Dependent Stakeholders

These stakeholders have high urgency, high legitimacy but low power. Since these stakeholders have little power, you will not pay as much attention. 

For example, if you are doing construction work in a public place, local residents can be an example of dependent stakeholders. 

You will monitor these stakeholders closely because of their legitimacy and high urgency. They may form a group or associate with powerful stakeholders and can create trouble for you if their requirements are not met.

Definitive Stakeholders

These stakeholders have three attributes and require the most attention. You will manage these stakeholders closely. 

An example of definitive stakeholders is “core.”

Core Stakeholders

These stakeholders have high power, high urgency, and high legitimacy. You will manage them closely. 

This category is also referred to as “definitive.” 

The top management of your organization can fall into this category.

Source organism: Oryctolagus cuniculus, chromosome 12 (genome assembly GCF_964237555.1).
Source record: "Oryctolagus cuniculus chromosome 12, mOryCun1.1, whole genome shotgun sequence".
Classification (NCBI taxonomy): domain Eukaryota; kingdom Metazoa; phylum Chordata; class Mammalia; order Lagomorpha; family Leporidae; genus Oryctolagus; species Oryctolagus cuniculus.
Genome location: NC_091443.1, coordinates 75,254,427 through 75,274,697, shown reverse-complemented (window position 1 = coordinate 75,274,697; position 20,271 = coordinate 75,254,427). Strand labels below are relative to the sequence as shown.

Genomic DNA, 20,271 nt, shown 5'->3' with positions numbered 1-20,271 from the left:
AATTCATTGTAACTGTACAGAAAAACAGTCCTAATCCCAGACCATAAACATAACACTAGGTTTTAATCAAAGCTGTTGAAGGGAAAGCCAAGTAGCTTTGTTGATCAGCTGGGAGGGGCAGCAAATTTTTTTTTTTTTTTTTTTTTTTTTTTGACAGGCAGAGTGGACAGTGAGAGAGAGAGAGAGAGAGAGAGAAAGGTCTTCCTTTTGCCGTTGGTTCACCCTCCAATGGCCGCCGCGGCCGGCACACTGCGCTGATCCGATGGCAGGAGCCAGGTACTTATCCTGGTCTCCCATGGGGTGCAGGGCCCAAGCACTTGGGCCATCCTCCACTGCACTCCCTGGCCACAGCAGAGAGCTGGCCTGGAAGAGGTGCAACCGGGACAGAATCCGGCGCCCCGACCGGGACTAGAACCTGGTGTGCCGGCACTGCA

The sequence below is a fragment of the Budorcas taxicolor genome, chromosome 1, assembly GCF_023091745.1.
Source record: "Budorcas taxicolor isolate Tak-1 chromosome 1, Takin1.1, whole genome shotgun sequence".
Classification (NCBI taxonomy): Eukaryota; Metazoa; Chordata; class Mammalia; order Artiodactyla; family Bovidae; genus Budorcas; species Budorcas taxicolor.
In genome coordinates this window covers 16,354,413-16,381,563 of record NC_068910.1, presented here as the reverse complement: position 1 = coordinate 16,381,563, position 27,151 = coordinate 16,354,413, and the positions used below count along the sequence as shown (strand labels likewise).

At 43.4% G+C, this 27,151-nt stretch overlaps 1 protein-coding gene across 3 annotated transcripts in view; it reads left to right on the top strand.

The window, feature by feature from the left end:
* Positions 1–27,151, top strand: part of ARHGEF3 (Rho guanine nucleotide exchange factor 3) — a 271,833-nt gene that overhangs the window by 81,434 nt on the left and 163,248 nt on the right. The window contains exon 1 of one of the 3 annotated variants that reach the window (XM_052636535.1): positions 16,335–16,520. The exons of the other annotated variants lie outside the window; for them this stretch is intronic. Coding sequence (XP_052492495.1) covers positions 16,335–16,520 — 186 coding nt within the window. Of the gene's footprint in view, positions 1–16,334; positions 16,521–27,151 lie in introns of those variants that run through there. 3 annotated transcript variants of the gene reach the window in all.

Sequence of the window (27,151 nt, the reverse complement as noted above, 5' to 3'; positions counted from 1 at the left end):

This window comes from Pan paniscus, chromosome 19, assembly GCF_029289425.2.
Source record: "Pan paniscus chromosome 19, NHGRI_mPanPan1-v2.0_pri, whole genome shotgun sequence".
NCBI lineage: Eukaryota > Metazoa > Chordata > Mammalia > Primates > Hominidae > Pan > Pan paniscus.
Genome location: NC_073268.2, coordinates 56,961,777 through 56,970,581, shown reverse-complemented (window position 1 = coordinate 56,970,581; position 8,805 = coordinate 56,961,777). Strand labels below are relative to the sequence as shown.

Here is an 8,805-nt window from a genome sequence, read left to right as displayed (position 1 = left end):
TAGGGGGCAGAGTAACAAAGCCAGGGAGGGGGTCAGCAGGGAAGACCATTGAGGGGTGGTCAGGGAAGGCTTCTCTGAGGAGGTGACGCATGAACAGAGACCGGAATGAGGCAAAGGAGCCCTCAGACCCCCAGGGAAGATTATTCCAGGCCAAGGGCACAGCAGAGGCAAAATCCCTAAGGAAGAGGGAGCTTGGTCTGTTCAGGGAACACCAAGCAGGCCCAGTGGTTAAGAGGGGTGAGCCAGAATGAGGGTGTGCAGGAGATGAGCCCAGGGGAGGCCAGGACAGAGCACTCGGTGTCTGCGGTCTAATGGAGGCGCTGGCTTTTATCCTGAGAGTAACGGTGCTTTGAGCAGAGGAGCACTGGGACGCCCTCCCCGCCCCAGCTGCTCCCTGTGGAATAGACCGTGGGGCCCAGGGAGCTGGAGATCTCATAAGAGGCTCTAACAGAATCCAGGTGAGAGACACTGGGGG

These are not stakeholders of your project, so you will not manage these people.

Strategy to Manage Stakeholders 

You will manage your stakeholders as follows: 

  • You will give the highest priority to the core group because this group has all the attributes.
  • The next highest priority should be given to dominant, dangerous, and dependent stakeholders because they have a mix of any two attributes.
  • The lowest priority group consists of discretionary, demanding, and latent because they have one attribute. You will give little importance to these stakeholders but observe them because you never know when they will change their salience.

Changes in Stakeholders’ Attributes

The project environment is dynamic, so you will continuously get new stakeholders and lose old ones. 

Stakeholders’ attributes can change as the project progresses. A powerless stakeholder may become powerful, and an illegitimate stakeholder may become a legitimate one. 

You should update your stakeholder management strategy to reflect the changes in stakeholders’ attributes.